• It mightn't be authentic, but there's a certain charm to fusion cuisine, writes Sharona Lin. (Moment RF)Source: Moment RF
Give me cheeseburger spring rolls and deep-fried ice cream drizzled in Nutella. Give me burgers with bao for buns and fries loaded with roast duck and plum sauce.
By
Sharona Lin

8 Apr 2019 - 3:18 PM  UPDATED 8 Apr 2019 - 3:36 PM

Growing up, my family taught me one simple lesson when we were looking for a Chinese restaurant to eat at. It’s something that most people looking for a good Chinese restaurant learn: go where the Chinese people are eating. They know where the real Chinese food is.

The search for authentic food makes sense for a migrant family: my parents were looking for food that reminded them of home. When I was a kid, we had a favourite Chinese restaurant: the manager would come out holding a live lobster for us to inspect before it was cooked for us; the kids would get bored and run around the lobby examining the fish crowded in the tanks, also soon to become food; the parents never looked at the menus but always knew exactly what to order. It was always delicious.

I’m an adult now, and that favourite restaurant changed management and my parents don’t like going there anymore. Finding a new favourite has been harder than I thought, not because I have lofty standards, but because I don’t really know what I’m looking for, apart from a confluence of Chinese diners.

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As a child of Chinese migrants, I have supposedly been imbued with an inherent understanding of what authentic Chinese food is. I am the one who can grant the mantle of authenticity, my friends deferring to me on all things relating to Chinese food and culture.

“It’s not really authentic, is it?” they’ll say, examining a bao sandwich, fried chicken spilling out, or a dessert spring roll bursting with Nutella. Well no, probably not, but who the hell cares?

I’ve only been to China twice. My parents never taught me recipes passed down through generations of peasants, only how to steam rice and stir-fry vegetables and fry tofu (in olive oil until crispy, and then a pinch of salt). I don’t know if any of that is truly authentic. But I do know that I have absolutely no right to judge what is and isn’t authentic when it comes to food.

I have absolutely no right to judge what is and isn’t authentic when it comes to food.

Everyone is in search of authenticity these days, and I understand why. We want to feel like we’re experiencing something real, something with history and meaning. We’re also much more conscious of the fact that ethnic food has sometimes had to adapt itself for a Western palate and thus sometimes lose some of its essence.

The documentary The Search for General Tso explores this concept eloquently, following the history of Chinese restaurants in America, from the laws forcing Chinese people into ghettos which later became known as Chinatowns, to the Asian Exclusion Act which forced many Chinese people into self-employment, to the present, casting the resulting, Westernised dishes as noble (and delicious) efforts worth of respect.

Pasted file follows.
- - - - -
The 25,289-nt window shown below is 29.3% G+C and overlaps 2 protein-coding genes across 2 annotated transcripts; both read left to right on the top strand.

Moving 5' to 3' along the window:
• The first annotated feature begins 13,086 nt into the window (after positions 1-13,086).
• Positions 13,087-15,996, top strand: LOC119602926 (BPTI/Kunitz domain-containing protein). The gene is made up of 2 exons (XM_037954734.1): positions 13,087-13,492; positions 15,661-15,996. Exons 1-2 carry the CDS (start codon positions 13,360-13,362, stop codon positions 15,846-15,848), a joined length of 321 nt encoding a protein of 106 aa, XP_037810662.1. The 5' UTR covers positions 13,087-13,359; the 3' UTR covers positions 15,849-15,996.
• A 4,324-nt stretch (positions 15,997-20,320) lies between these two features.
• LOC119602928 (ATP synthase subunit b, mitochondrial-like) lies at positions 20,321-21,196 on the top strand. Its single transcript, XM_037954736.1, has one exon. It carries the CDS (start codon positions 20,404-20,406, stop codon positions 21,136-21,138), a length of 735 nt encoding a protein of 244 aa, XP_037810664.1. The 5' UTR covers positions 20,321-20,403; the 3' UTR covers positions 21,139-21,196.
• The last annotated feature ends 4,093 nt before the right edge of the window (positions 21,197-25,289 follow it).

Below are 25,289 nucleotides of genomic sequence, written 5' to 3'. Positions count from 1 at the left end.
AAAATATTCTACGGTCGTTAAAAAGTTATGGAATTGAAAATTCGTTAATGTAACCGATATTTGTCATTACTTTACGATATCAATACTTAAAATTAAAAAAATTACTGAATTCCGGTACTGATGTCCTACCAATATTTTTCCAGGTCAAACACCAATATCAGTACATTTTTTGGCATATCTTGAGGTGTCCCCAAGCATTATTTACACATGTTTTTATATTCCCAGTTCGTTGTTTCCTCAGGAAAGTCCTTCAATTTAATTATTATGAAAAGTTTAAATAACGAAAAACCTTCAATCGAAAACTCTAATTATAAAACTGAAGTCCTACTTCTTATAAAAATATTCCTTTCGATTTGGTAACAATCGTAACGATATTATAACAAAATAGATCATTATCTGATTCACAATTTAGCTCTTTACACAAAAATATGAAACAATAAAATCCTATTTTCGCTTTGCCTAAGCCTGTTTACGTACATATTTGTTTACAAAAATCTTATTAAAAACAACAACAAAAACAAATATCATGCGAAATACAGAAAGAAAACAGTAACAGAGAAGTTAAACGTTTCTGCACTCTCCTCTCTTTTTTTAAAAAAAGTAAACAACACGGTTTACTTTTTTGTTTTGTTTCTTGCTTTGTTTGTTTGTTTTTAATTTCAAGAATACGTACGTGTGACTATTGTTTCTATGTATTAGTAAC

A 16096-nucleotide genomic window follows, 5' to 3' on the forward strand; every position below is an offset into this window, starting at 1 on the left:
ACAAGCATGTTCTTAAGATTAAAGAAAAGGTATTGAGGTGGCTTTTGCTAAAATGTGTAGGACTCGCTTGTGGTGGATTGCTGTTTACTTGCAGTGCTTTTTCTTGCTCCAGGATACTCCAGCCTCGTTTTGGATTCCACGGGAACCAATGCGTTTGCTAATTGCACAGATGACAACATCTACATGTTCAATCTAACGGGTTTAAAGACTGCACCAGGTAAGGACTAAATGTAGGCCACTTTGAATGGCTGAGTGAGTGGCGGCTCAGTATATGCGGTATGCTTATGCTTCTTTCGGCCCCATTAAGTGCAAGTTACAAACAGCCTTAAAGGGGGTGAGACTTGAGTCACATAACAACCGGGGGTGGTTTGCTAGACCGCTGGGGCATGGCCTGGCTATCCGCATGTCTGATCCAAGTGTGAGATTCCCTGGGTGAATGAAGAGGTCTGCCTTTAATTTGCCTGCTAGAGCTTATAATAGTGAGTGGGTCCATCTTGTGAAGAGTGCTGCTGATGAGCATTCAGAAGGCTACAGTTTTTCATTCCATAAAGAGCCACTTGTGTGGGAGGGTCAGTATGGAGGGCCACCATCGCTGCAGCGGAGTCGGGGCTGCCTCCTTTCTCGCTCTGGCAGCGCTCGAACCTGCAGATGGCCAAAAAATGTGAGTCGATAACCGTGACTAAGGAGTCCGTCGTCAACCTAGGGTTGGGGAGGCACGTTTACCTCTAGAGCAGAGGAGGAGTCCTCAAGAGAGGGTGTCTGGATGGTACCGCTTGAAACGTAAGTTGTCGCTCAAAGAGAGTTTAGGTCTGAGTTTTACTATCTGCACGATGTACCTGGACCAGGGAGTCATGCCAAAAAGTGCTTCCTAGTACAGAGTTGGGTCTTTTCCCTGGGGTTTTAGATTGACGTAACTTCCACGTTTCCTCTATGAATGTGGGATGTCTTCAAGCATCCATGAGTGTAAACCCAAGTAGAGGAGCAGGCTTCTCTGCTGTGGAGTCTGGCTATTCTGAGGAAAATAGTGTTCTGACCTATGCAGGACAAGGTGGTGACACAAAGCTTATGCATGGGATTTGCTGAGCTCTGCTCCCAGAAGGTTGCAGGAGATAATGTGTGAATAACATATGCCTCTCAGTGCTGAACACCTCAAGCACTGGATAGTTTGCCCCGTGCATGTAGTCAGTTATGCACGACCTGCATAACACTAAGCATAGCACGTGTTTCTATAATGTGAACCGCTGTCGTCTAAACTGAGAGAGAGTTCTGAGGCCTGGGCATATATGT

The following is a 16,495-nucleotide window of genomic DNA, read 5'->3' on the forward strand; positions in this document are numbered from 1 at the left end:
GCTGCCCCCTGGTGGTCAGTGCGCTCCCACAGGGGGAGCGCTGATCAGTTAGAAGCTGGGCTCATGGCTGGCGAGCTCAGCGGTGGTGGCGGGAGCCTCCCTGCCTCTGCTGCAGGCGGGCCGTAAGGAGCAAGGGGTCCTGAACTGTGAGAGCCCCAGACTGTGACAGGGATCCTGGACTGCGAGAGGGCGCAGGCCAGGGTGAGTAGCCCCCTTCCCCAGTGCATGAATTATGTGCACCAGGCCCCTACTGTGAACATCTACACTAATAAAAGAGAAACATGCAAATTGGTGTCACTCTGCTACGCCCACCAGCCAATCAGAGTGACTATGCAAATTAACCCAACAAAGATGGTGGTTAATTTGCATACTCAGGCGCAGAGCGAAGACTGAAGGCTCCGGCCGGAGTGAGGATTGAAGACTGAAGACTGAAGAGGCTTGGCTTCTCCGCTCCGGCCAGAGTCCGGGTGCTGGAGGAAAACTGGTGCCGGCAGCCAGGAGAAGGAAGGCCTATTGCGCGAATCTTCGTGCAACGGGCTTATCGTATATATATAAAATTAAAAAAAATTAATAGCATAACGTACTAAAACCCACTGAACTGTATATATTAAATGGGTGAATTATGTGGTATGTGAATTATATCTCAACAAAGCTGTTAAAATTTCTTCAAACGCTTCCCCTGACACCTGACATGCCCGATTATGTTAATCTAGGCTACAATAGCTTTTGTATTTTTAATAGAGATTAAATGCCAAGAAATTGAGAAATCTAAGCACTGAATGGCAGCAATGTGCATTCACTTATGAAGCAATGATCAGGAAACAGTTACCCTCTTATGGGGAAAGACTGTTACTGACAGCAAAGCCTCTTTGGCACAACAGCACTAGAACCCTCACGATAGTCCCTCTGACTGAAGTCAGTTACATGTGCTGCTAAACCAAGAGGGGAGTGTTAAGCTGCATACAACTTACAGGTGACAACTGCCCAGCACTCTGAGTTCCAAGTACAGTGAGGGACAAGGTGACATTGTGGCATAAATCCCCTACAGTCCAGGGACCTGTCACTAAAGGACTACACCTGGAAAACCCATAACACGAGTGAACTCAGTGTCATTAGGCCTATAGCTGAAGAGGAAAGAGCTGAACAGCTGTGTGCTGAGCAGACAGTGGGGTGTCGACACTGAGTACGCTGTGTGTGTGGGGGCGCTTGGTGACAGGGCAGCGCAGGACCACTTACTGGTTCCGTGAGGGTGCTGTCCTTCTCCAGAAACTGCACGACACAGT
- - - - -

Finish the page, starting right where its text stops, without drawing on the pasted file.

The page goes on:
Still, it’s considered gauche to enjoy ‘ethnic’ food tainted by other cultures; give us a cook fresh off the boat, who makes noodles the way her mother, and her mother’s mother, and her mother’s mother’s mother did.

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I think that there’s something beautiful about preserving and passing down a recipe through the generations, and having a specific taste, texture, smell throw you back to another time. Food is an integral part of culture and I don’t want that to change. I’m not out there burning down restaurants that pride themselves on authenticity and tradition.

But let’s please throw away the concept of an authentic food canon that must be rigidly adhered to forever, lest a dish or restaurant be marked inauthentic and therefore inferior. In Hong Kong, young chefs don’t stick to traditional dishes, and the premiere Chinese culinary competition weights creativity heavily. So why should Chinese people, and anyone else, feel obligated to be authentic, whatever that means? Like David Chang argues in his Netflix show Ugly Delicious, an obsession with authenticity means that food can’t evolve and be better.

But let’s please throw away the concept of an authentic food canon that must be rigidly adhered to forever, lest a dish or restaurant be marked inauthentic and therefore inferior

I don’t think we should put any culture’s food up on a pedestal, frozen in time, to be faithfully reproduced and never changed. No culture is static, so why should its food be?

Give me experimentation and change and collisions of cultures. Give me cheeseburger spring rolls and deep-fried ice cream drizzled in Nutella. Give me burgers with bao for buns and fries loaded with roast duck and plum sauce. Give me fusion, or give me death (as long as the afterlife has my mum’s authentic crispy tofu).

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